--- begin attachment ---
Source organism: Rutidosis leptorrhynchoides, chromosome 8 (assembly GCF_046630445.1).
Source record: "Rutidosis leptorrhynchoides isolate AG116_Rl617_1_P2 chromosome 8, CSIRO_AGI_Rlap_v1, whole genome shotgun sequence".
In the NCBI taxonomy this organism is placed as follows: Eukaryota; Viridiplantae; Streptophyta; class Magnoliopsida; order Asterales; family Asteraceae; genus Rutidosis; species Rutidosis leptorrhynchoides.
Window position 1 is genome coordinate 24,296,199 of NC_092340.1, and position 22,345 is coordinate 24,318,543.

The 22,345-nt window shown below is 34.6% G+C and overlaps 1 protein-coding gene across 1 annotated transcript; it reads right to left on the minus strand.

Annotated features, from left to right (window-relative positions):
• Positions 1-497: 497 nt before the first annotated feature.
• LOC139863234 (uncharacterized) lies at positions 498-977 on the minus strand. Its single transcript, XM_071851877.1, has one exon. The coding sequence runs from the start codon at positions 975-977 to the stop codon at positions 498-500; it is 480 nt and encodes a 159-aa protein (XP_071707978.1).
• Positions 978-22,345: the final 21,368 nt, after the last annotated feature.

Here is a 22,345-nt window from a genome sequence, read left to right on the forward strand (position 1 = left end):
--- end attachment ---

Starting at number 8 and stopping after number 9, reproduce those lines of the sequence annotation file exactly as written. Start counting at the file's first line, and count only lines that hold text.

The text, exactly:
• LOC139863234 (uncharacterized) lies at positions 498-977 on the minus strand. Its single transcript, XM_071851877.1, has one exon. The coding sequence runs from the start codon at positions 975-977 to the stop codon at positions 498-500; it is 480 nt and encodes a 159-aa protein (XP_071707978.1).
• Positions 978-22,345: the final 21,368 nt, after the last annotated feature.